Jeb Bush Turns Sights on Marco Rubio, Who Seeks to Stay Above the Fray
Republican presidential candidate Jeb Bush opened a new front in the nomination fight this week by suggesting Marco Rubio, a former Florida colleague 18 years his junior, doesn't have enough experience to hold the Oval Office.
For now, Rubio isn't taking the bait. He brushed off Bush's barbs on Friday during a swing through Iowa, insisting he's “not running against Jeb Bush. I’m running for president.”
The shift by Bush—who had played nice with Rubio until now—underscores his allies and donors’ worries about the first-term Florida senator. Rubio is edging upward in national polls as Bush slides. In another sign that Bush allies are keeping close tabs on Rubio, the super-PAC Right to Rise sent a tracker to Rubio's town hall meeting in Cedar Rapids on Thursday who was removed by Rubio's staff. (Rubio also brushed off that incident in Dubuque on Friday, simply saying he’s proud of his message.)
Bush's swipes are designed to highlight one of Rubio's biggest vulnerabilities in the primary: Striking similarities to President Barack Obama, the GOP's bête noire, in his biography, résumé, and generational message. Obama was elected to the White House at age 47, just four years after winning a U.S. Senate seat. (Rubio's likeness to the Illinois senator seemed to bother Bush less in 2012, when he said Rubio was qualified to become Mitt Romney's running mate and sit a heartbeat away from the presidency.)
If not directly engaging with Bush, Rubio does have a honed response to the Obama critique, and his campaign message is laced with allusions to youth and energy that could work just as well against Hillary Clinton or Donald Trump.
“Barack Obama now has seven years of presidential experience and he's still failing,” Rubio said on Friday. “I don't think Barack Obama's failures are because he was a senator. He has failed because his ideas don't work.”
Answering questions about Bush, he said, “We face unique issues in this 21st century, and I believe the time has come to turn the page and elevate a new generation of leadership that understands the issues of our country today. That's what my campaign is about and voters are going to decide.”
Fundraising reports due on Oct. 15 will offer a new glimpse at who's doing better in the race for Florida money. In Iowa, which will hold nominating caucuses in February, people at Rubio's events did not seem overly concerned about the experience issue.
“I think it's a breath of fresh air, actually,” said Dennis Powers, 59, who's torn between Rubio and retired neurosurgeon Ben Carson. “Too many times people get entrenched in the same old, same old. He seems to be looking at other ways of seeing things.”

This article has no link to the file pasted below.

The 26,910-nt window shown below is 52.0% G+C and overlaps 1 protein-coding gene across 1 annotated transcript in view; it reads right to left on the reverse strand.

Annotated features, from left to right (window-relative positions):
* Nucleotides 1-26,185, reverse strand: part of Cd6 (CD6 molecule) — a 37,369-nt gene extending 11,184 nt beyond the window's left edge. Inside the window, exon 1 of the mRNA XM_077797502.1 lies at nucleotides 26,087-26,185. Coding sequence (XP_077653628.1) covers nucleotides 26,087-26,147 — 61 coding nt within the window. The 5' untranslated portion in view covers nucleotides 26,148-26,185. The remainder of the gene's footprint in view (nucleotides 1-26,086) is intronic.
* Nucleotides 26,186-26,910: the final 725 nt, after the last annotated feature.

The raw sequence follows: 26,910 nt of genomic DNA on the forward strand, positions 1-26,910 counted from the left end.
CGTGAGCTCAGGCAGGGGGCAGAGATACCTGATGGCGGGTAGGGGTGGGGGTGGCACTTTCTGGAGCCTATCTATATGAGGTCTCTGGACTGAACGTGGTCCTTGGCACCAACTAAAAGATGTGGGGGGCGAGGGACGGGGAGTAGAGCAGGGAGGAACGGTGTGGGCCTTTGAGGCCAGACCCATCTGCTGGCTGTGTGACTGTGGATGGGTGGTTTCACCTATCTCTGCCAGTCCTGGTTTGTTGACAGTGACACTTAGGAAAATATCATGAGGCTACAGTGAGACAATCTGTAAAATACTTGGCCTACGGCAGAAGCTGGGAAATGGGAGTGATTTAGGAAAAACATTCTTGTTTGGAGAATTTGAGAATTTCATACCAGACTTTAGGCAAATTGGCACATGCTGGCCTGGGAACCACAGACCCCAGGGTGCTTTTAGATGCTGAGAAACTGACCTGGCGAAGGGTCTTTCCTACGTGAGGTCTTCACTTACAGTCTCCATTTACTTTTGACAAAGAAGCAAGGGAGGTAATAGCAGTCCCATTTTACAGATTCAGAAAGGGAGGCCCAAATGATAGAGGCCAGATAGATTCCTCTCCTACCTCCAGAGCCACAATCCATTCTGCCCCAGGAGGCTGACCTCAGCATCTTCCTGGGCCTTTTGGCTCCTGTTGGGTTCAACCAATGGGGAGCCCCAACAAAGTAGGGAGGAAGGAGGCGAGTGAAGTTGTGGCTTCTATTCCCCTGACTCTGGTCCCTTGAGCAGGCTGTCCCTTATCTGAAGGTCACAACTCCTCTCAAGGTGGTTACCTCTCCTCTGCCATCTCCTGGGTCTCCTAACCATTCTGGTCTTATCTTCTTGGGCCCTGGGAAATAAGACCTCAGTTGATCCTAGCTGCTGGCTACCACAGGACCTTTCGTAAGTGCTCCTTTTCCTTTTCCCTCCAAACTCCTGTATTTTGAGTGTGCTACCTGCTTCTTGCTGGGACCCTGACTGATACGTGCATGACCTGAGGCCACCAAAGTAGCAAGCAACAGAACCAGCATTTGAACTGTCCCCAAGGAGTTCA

And Bush? “He seems like a lot of the same old, same old,” Powers said. “The third Bush. Not unlike the next Clinton. How's he going to be any different?”
A health care worker in Dubuque who is undecided about which candidate to support, Sonja Boles, said Rubio “brings energy and exuberance. No preconceived notions.” A high school senior from Cedar Rapids who will be voting for the first time next year, Jayden Bisson, said age is “actually a benefit for Rubio because people don't know a lot of negative things about him.”
As the summer was coming to an end, a Bloomberg Politics/Des Moines Register Iowa Poll found signs that likely caucus-goers were more open-minded to Rubio than Bush. Among those not supporting Rubio, 60 percent said they could potentially change their mind, compared to 50 percent for the ex-governor; 19 percent said they could never support Rubio, 39 percent Bush. In a Bloomberg Politics national poll released last week, Americans were evenly divided on whether a candidate with gubernatorial or Senate experience was preferable.
Two Republican congressmen from Florida who have endorsed Bush said this week that he'll rebound in the polls as voting draws closer.
Though he's a “huge fan” of Rubio, Representative Mario Díaz-Balart said he supports Bush because “at this moment in our history, nobody's more prepared. Nobody has the temperament, the experience, the knowledge.” The Obama years show the next president mustn't be “inexperienced and unprepared,” he said.
“It's early,” said Representative Carlos Curbelo. “We've seen Jeb up, we've seen Jeb down. We've seen Marco Rubio up, then down, now coming up again. This is a very fluid situation.”
Still, Curbelo added, Rubio is “an exemplary senator” who “would make a great president.”
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